If you stick around politics long enough, it’s often said, you get to see everything. Anyone who remembers Jerry Brown’s unorthodox, left-bent 1992 presidential campaign, which contested Bill Clinton’s nomination long after it was certain and right up to the convention, has to be a bit amused at Brown’s decision today to endorse Hillary Clinton on the grounds that Bernie Sanders’s challenge threatens party unity.
In his “open letter to California Democrats and independents,” Brown alludes to certain similarities between his ‘92 campaign and Sanders’s effort this year. But he doesn’t mention the duration of his challenge to Bill Clinton, even as he suggests that Bernie should pack it in lest he indirectly help Donald Trump become president.
At the 1992 Democratic convention in New York, Brown’s supporters tried to shout down speakers with chants of “Let Jerry speak!” (the Clinton campaign wanted an endorsement from Brown before letting him near the podium, of course), and some in the California delegation tried to shout down Hillary Clinton when she addressed them on her husband’s behalf.
That wasn’t the first or worst time HRC felt the wrath of Jerry: During a candidate debate earlier that year, Brown lashed out at Bill Clinton for allegedly steering state business to Hillary’s law firm in Arkansas. After accusing the unpredictable former California governor of “reinventing yourself every year or so,” the Big Dog bitterly said to Brown, “You aren’t worthy of standing on the same platform as my wife.”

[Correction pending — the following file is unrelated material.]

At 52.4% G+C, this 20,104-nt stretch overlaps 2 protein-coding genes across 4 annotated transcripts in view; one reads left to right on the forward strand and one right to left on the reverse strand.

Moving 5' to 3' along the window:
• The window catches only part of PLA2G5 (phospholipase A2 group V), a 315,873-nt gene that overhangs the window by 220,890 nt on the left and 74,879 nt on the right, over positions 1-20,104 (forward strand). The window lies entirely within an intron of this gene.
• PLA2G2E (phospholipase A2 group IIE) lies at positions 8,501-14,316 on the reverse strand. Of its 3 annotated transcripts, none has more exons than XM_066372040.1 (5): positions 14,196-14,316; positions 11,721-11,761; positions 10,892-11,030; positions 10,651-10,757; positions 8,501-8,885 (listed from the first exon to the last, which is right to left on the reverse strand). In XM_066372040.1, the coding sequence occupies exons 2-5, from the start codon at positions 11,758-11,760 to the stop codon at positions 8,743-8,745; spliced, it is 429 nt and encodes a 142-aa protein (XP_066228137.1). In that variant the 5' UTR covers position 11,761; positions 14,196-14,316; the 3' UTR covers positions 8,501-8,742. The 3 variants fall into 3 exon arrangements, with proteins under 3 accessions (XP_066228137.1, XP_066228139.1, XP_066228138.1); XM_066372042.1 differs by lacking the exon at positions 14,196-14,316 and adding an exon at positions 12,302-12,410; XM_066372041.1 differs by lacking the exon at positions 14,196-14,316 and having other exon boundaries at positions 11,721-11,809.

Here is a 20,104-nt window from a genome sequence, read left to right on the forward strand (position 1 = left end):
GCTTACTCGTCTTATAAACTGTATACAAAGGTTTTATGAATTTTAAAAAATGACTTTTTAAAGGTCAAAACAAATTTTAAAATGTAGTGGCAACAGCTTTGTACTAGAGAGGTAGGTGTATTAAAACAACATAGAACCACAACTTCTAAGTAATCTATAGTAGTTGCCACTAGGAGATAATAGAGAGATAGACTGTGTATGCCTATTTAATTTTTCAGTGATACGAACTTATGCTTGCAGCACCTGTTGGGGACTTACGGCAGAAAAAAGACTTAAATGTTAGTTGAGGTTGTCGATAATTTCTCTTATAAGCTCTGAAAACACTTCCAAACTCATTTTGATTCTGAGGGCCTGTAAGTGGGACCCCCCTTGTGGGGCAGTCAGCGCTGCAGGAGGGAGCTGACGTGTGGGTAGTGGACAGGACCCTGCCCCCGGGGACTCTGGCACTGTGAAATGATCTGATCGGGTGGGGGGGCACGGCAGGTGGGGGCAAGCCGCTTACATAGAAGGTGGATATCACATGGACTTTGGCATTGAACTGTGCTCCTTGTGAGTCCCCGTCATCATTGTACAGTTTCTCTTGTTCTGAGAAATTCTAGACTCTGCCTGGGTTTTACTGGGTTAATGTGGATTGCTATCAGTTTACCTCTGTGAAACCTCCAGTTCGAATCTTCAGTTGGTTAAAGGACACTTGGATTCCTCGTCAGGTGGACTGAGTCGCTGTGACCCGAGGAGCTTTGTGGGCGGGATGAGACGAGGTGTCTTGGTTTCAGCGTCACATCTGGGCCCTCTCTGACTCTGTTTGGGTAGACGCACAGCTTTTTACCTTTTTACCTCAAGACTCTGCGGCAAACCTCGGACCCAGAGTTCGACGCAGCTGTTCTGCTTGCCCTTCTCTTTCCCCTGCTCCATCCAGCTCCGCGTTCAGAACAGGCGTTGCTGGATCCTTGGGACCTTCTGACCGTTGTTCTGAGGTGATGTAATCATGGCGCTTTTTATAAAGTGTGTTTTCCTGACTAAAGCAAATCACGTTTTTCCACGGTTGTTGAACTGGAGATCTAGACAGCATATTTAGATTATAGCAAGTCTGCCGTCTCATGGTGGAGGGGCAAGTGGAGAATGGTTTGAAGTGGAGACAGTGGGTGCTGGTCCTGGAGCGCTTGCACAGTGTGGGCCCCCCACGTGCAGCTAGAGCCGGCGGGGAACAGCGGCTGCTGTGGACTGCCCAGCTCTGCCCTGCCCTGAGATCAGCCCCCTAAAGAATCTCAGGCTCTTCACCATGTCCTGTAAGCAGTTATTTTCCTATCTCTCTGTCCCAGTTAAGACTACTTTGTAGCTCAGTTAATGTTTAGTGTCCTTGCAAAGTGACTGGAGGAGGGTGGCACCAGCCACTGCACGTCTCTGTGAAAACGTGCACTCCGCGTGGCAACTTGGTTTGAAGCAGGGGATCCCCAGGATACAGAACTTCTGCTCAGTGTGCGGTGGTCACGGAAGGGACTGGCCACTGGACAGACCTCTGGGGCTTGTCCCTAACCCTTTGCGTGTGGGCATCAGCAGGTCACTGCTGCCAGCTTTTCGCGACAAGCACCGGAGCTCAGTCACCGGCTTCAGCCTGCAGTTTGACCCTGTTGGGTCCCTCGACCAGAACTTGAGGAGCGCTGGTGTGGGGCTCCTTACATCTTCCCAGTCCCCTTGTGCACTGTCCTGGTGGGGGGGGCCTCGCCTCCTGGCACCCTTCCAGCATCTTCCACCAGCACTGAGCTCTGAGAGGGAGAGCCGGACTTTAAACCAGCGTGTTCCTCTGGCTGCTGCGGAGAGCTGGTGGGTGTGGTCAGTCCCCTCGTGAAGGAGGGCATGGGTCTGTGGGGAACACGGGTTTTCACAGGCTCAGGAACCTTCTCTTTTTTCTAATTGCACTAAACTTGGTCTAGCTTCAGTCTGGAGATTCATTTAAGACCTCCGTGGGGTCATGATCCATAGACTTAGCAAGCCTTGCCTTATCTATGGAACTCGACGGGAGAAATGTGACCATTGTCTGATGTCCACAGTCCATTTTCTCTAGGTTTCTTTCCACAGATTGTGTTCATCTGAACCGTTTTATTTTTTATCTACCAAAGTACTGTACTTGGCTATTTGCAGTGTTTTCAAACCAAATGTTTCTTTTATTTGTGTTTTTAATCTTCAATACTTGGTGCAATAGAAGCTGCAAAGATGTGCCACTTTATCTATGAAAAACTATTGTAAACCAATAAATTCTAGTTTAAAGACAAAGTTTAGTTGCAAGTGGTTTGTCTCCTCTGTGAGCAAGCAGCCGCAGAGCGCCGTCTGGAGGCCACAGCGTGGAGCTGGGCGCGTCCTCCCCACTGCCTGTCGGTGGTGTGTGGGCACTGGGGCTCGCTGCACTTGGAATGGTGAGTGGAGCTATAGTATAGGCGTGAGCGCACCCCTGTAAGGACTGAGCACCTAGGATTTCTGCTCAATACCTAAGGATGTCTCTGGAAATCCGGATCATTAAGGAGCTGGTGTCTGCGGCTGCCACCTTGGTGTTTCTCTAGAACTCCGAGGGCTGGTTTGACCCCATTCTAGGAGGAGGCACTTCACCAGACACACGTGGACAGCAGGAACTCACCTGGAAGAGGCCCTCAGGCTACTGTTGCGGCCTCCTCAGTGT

Well, Brown may or may not stand on the same platform with Hillary Clinton in the seven days remaining before the end of the California primary. But Bill Clinton was wrong about one thing: Jerry Brown hasn’t reinvented himself every year or so; he’s prone to long, slow arcs of reinvention, which ultimately made him, in this (presumably) last incarnation, into a tough-minded centrist who has managed to turn California’s notoriously dysfunctional fiscal situation around and become the closest thing California Democrats have to a unifying figure. If you knew nothing of Brown’s history, his endorsement of Hillary Clinton would be completely unremarkable. But the Golden State’s relationship with its current governor is full of rich and tangled history; he was, after all, elected chief executive the first time around four years before Bill Clinton first became a governor, and seven years before Bernie Sanders was elected to anything.
For all the urgency Brown expresses in his “open letter” about Donald Trump’s threat to America, California’s not in danger of falling to the tycoon in November. As he notes, moreover, Clinton has all but wrapped up the Democratic nomination no matter what happens on June 7. But an actual Clinton win in California would go a long way toward forcing a pre-convention reckoning between the two candidates, and perhaps avoiding the kind of dissension Brown himself tried to unleash in New York 24 years ago. If Clinton does win on June 7, Brown will probably get more credit than he deserves, given the limited impact of endorsements. And that might finally bury one of the best-known hatchets in American politics.